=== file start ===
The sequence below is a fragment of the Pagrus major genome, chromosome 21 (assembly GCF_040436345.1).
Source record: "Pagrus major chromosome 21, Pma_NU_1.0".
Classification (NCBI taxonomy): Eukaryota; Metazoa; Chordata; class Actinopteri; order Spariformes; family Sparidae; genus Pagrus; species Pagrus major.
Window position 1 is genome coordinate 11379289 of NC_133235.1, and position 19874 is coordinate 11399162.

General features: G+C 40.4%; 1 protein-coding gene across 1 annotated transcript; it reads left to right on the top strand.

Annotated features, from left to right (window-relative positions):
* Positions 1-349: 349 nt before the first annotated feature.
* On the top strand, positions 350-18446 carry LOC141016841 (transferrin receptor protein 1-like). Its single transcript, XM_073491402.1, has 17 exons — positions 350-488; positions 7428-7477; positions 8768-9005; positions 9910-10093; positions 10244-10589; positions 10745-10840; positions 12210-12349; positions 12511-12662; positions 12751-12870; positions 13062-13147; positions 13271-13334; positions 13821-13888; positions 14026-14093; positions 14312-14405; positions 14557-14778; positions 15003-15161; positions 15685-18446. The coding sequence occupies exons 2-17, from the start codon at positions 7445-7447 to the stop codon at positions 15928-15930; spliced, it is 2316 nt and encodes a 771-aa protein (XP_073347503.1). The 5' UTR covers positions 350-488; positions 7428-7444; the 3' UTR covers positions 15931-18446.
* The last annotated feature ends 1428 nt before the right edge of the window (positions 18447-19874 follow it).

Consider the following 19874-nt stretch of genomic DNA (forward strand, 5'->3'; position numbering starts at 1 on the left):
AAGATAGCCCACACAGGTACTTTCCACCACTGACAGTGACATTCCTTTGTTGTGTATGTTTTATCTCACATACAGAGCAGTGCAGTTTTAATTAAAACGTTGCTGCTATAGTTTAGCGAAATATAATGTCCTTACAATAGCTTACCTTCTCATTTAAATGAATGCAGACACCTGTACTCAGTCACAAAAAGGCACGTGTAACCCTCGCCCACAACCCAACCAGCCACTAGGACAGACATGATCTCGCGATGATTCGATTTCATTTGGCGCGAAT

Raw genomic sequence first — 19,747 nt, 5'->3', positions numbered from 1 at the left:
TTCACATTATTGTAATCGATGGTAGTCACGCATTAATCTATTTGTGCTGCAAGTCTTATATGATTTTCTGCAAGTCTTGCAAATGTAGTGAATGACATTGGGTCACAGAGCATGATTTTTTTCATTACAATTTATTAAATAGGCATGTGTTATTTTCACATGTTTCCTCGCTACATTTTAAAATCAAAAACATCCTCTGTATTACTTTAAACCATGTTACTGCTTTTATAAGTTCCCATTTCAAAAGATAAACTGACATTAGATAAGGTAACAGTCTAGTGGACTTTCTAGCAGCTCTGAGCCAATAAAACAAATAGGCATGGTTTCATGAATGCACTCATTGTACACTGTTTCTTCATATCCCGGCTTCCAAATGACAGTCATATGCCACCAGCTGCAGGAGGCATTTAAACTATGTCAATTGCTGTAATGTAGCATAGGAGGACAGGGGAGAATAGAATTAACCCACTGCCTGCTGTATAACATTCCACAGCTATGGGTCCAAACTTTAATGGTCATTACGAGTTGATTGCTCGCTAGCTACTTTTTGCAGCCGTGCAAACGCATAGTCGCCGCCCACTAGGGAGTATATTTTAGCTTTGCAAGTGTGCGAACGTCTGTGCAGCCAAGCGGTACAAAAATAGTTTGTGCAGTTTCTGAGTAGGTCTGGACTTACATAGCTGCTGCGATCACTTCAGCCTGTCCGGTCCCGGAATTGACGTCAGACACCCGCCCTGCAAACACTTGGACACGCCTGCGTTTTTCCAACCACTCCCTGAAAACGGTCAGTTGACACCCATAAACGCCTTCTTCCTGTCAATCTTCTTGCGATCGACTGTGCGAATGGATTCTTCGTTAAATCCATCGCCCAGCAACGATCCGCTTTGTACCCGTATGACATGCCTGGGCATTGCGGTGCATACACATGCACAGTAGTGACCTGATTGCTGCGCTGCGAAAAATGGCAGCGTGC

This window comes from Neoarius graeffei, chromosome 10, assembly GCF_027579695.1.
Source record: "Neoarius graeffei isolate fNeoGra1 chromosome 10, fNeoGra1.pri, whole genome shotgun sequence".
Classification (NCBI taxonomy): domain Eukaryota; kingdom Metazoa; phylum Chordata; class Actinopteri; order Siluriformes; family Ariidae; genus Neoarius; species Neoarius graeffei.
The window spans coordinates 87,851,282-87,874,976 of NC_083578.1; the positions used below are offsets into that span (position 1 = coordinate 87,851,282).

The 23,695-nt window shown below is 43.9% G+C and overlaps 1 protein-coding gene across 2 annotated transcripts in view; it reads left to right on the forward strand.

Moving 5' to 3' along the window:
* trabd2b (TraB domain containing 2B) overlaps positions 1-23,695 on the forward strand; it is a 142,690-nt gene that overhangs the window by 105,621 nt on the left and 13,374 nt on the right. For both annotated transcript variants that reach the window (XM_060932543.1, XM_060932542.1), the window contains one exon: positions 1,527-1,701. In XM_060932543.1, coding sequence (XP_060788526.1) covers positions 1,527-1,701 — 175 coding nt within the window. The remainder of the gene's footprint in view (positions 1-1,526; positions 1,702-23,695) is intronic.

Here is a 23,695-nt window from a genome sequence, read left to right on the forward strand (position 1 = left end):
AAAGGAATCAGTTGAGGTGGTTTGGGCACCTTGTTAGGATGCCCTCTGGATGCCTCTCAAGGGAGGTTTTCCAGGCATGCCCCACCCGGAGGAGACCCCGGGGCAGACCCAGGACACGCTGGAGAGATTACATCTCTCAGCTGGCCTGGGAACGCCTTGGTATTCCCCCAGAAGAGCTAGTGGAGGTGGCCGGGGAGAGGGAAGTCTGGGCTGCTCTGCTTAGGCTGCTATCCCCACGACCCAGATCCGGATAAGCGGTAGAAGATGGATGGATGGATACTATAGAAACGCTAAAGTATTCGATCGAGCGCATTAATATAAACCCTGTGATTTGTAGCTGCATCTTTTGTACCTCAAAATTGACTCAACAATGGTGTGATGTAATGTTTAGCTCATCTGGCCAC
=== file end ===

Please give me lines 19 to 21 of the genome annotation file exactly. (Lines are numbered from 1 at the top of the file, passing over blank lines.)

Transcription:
Moving 5' to 3' along the window:
* trabd2b (TraB domain containing 2B) overlaps positions 1-23,695 on the forward strand; it is a 142,690-nt gene that overhangs the window by 105,621 nt on the left and 13,374 nt on the right. For both annotated transcript variants that reach the window (XM_060932543.1, XM_060932542.1), the window contains one exon: positions 1,527-1,701. In XM_060932543.1, coding sequence (XP_060788526.1) covers positions 1,527-1,701 — 175 coding nt within the window. The remainder of the gene's footprint in view (positions 1-1,526; positions 1,702-23,695) is intronic.

Here is a 23,695-nt window from a genome sequence, read left to right on the forward strand (position 1 = left end):